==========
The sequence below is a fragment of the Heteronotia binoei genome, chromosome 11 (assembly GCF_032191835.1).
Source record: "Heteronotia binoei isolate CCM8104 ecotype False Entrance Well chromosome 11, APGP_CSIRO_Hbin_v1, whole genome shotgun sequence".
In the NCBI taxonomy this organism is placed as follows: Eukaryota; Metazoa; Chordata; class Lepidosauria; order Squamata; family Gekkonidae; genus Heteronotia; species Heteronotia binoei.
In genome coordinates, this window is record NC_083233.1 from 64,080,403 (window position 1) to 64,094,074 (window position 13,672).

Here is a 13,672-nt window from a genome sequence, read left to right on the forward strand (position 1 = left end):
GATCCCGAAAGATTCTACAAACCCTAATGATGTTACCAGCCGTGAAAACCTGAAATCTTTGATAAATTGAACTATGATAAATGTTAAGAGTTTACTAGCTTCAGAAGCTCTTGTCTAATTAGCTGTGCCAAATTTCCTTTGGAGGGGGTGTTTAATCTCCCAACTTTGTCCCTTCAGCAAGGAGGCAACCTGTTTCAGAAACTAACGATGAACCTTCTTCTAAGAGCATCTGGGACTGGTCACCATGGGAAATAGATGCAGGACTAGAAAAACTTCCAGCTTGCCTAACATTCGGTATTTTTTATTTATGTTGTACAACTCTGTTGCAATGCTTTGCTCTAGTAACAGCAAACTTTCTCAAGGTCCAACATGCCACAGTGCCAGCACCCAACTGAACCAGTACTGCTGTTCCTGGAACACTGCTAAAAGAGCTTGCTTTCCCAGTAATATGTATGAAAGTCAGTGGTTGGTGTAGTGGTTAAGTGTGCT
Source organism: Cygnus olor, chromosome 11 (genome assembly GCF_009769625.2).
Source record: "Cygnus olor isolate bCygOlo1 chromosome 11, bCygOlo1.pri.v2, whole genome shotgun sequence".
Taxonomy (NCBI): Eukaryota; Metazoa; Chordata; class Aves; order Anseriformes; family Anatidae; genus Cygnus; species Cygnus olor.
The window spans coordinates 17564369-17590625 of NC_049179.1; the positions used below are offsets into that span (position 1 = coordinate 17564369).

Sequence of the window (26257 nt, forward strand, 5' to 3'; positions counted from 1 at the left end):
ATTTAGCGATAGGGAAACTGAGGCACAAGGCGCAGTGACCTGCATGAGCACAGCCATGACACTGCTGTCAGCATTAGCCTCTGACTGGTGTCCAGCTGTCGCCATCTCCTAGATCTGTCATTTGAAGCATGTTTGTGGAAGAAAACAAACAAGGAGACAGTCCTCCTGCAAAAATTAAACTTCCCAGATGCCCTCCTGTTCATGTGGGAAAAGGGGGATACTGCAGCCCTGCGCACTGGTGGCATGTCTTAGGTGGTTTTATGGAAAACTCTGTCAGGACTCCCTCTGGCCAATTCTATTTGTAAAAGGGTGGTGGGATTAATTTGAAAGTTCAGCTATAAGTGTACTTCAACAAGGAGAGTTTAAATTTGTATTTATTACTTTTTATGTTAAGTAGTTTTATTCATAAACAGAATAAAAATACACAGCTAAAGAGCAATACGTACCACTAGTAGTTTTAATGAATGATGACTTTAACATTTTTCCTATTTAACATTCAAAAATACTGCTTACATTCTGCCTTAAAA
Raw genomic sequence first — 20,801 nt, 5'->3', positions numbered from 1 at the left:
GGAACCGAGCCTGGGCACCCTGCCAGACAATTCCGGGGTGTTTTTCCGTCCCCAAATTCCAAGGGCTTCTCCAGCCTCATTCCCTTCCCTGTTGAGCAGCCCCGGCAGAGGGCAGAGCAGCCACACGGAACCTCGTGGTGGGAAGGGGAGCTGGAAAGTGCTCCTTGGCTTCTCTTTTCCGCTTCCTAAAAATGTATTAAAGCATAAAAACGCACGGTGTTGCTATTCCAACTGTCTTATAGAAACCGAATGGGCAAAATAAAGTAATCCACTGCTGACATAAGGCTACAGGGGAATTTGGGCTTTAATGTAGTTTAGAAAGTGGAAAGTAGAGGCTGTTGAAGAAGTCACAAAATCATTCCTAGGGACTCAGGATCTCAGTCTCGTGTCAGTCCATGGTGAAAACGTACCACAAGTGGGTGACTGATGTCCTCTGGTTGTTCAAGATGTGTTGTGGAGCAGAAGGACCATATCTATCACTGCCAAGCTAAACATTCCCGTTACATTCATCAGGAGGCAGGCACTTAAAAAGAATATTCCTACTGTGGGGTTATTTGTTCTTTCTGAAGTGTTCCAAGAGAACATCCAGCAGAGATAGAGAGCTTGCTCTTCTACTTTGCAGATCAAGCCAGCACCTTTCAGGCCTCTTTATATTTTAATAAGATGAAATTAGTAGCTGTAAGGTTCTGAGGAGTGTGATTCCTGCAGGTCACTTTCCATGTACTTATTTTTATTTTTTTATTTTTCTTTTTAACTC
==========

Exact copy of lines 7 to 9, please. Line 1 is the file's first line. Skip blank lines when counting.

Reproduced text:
Source organism: Cygnus olor, chromosome 11 (genome assembly GCF_009769625.2).
Source record: "Cygnus olor isolate bCygOlo1 chromosome 11, bCygOlo1.pri.v2, whole genome shotgun sequence".
Taxonomy (NCBI): Eukaryota; Metazoa; Chordata; class Aves; order Anseriformes; family Anatidae; genus Cygnus; species Cygnus olor.